Scriptural Insight: Judas was a Hebrew name; Silas was Greek and a Roman citizen.
2. What information is given in the letter that would ease the minds of the Antioch church and would also reveal the Jerusalem elders’ regard for the missionary work sponsored by them? Who led them to their decision (v. 28)?
3. What was the response of the mainly Gentile church in Antioch to the guidelines and the Jerusalem church’s official representatives? Contrast this with their reception of the “unofficial” ones in vv. 1-2.
4. Unity of the church (locally and corporately) is an important theme throughout Acts. How is unity of the universal body of Christ preserved and strengthened in this entire passage (15:1-35)?
Think About It: Jim Cymbala, in his book Fresh Wind, Fresh Fire (p. 92), declares the following: “There were no labels (Baptist, Catholic, Pentecostal) at that time—and in God’s view, there still aren’t. He ignores our categories. All He sees when He looks down is the body of Christ, made up of all born-again, blood-washed believers. The only subdivisions He sees are geographical—local churches. Other distinctions are immaterial.” What do you think about that?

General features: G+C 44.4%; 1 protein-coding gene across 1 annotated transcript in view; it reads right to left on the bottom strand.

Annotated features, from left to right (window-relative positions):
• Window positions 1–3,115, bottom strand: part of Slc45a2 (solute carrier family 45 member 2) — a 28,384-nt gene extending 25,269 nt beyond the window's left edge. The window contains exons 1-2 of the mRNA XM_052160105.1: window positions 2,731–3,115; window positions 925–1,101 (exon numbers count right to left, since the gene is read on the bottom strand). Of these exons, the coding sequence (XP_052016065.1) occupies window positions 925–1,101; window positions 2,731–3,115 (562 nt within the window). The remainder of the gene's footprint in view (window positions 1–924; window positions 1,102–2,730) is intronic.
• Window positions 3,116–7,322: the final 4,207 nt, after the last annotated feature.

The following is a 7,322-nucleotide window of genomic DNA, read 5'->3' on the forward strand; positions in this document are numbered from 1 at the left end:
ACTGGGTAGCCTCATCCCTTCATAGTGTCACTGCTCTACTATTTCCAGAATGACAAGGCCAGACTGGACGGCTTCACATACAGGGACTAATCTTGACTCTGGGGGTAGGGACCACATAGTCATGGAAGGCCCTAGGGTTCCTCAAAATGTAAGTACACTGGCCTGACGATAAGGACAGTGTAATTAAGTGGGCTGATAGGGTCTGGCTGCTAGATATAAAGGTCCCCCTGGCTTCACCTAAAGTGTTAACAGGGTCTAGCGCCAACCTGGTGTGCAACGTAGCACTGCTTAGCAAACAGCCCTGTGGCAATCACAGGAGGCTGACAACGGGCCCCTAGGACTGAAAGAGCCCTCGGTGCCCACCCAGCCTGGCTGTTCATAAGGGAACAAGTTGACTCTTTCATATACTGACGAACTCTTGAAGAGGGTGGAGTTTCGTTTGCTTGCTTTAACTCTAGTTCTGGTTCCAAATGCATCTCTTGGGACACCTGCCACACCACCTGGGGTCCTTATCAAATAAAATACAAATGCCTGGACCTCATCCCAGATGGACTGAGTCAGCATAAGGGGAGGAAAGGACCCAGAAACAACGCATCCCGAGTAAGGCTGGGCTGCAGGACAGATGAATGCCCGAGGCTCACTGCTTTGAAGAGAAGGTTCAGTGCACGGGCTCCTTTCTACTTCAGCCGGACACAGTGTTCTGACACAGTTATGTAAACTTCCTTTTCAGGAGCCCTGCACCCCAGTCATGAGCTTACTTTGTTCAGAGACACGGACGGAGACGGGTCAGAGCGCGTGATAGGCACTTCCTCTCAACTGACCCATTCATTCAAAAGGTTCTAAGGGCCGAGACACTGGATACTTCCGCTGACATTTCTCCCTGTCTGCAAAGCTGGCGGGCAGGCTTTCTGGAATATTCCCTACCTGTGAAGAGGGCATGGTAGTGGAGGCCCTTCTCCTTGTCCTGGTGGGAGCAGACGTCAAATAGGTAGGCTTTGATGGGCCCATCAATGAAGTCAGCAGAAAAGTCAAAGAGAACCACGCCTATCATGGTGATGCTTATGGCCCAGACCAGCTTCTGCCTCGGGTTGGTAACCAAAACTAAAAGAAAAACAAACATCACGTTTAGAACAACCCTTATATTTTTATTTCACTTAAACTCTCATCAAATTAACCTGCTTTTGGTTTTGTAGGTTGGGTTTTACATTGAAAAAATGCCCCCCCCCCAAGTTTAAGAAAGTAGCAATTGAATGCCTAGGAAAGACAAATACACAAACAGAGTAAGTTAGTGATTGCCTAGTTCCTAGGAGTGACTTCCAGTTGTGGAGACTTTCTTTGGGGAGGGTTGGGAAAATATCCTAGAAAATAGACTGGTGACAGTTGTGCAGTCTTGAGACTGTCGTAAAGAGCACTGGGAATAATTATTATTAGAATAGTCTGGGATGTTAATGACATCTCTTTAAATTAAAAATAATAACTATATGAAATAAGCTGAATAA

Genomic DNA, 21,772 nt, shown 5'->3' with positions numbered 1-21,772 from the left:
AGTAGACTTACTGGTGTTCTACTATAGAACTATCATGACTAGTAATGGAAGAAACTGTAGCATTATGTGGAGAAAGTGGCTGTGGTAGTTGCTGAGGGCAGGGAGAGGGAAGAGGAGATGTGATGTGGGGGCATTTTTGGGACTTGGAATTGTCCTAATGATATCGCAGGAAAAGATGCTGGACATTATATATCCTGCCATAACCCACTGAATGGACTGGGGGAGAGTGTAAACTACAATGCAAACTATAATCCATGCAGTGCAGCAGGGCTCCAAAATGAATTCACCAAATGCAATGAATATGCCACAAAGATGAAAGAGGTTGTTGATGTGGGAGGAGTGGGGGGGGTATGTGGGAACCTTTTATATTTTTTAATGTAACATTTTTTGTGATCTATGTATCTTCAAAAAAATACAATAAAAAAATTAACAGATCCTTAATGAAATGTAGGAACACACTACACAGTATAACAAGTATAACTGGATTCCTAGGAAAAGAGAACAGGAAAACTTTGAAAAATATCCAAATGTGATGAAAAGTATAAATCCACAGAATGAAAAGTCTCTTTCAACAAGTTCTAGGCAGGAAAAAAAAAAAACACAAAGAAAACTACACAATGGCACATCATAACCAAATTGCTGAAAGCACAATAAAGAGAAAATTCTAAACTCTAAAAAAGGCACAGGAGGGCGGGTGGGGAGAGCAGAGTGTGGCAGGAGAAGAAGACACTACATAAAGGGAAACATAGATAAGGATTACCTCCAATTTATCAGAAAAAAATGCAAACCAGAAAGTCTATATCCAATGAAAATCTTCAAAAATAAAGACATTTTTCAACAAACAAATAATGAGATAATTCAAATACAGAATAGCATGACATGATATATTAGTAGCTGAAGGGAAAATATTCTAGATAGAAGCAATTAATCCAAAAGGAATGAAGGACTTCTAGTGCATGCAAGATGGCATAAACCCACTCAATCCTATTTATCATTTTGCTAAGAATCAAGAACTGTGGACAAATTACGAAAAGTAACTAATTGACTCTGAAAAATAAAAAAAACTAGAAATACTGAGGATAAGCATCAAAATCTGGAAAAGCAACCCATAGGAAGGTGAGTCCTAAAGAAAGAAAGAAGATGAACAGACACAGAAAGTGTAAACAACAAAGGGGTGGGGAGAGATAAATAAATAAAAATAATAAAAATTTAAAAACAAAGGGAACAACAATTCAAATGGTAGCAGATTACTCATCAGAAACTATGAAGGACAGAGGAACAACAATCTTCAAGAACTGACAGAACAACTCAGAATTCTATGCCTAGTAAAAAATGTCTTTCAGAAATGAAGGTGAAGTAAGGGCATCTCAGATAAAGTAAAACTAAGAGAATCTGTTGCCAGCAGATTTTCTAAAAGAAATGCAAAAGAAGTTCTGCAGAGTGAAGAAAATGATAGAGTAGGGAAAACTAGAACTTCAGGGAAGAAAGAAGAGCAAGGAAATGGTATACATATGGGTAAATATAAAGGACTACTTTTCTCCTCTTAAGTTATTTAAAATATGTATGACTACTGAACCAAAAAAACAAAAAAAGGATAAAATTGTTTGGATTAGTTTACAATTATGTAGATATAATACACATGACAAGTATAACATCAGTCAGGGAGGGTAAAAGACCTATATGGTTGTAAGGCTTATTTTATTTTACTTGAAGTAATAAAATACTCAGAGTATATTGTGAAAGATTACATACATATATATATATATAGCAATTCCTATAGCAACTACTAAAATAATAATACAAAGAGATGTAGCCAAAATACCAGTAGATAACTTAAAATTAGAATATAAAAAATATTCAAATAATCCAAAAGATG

5. Share Your Life: Unity in the body of Christ is just as important today. What decisions have you made that help to promote unity in your church rather than foster divisions? If you haven’t made any specific decisions, consider asking the Holy Spirit for guidance about that as well as strength to carry out your decisions as needed.
1. Discovering the Facts: According to the text, what happened between Paul and Barnabas? What did each focus on? Is it clear that either was right or wrong?
From the Greek: “A sharp contention.” The Greek word here paroxysmos (provoking, stirring up, arousing) is used only here and in